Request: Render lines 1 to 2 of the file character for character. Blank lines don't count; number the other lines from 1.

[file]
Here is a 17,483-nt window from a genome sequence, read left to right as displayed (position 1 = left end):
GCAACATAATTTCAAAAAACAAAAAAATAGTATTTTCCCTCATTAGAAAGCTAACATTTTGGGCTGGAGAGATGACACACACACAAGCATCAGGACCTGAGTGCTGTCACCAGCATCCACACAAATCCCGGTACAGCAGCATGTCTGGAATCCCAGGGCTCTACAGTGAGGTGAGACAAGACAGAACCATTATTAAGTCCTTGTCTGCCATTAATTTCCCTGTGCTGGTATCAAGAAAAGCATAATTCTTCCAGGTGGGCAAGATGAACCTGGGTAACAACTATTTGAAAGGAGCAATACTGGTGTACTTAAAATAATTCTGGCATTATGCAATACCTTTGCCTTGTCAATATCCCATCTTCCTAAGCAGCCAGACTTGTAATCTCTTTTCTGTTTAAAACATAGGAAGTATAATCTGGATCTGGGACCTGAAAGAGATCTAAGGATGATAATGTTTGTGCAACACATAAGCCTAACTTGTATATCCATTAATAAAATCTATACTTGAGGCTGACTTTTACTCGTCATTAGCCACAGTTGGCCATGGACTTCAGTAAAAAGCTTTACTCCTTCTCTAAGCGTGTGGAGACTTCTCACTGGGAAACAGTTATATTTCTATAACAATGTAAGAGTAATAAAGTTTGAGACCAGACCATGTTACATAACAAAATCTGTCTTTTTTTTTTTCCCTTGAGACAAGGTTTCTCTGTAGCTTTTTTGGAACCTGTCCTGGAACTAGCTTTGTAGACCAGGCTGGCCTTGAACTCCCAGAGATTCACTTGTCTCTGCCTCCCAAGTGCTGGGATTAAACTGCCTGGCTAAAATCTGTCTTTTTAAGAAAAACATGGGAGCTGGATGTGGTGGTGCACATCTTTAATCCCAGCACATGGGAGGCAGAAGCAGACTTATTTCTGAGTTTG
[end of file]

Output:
Here is a 17,483-nt window from a genome sequence, read left to right as displayed (position 1 = left end):
GCAACATAATTTCAAAAAACAAAAAAATAGTATTTTCCCTCATTAGAAAGCTAACATTTTGGGCTGGAGAGATGACACACACACAAGCATCAGGACCTGAGTGCTGTCACCAGCATCCACACAAATCCCGGTACAGCAGCATGTCTGGAATCCCAGGGCTCTACAGTGAGGTGAGACAAGACAGAACCATTATTAAGTCCTTGTCTGCCATTAATTTCCCTGTGCTGGTATCAAGAAAAGCATAATTCTTCCAGGTGGGCAAGATGAACCTGGGTAACAACTATTTGAAAGGAGCAATACTGGTGTACTTAAAATAATTCTGGCATTATGCAATACCTTTGCCTTGTCAATATCCCATCTTCCTAAGCAGCCAGACTTGTAATCTCTTTTCTGTTTAAAACATAGGAAGTATAATCTGGATCTGGGACCTGAAAGAGATCTAAGGATGATAATGTTTGTGCAACACATAAGCCTAACTTGTATATCCATTAATAAAATCTATACTTGAGGCTGACTTTTACTCGTCATTAGCCACAGTTGGCCATGGACTTCAGTAAAAAGCTTTACTCCTTCTCTAAGCGTGTGGAGACTTCTCACTGGGAAACAGTTATATTTCTATAACAATGTAAGAGTAATAAAGTTTGAGACCAGACCATGTTACATAACAAAATCTGTCTTTTTTTTTTTCCCTTGAGACAAGGTTTCTCTGTAGCTTTTTTGGAACCTGTCCTGGAACTAGCTTTGTAGACCAGGCTGGCCTTGAACTCCCAGAGATTCACTTGTCTCTGCCTCCCAAGTGCTGGGATTAAACTGCCTGGCTAAAATCTGTCTTTTTAAGAAAAACATGGGAGCTGGATGTGGTGGTGCACATCTTTAATCCCAGCACATGGGAGGCAGAAGCAGACTTATTTCTGAGTTTG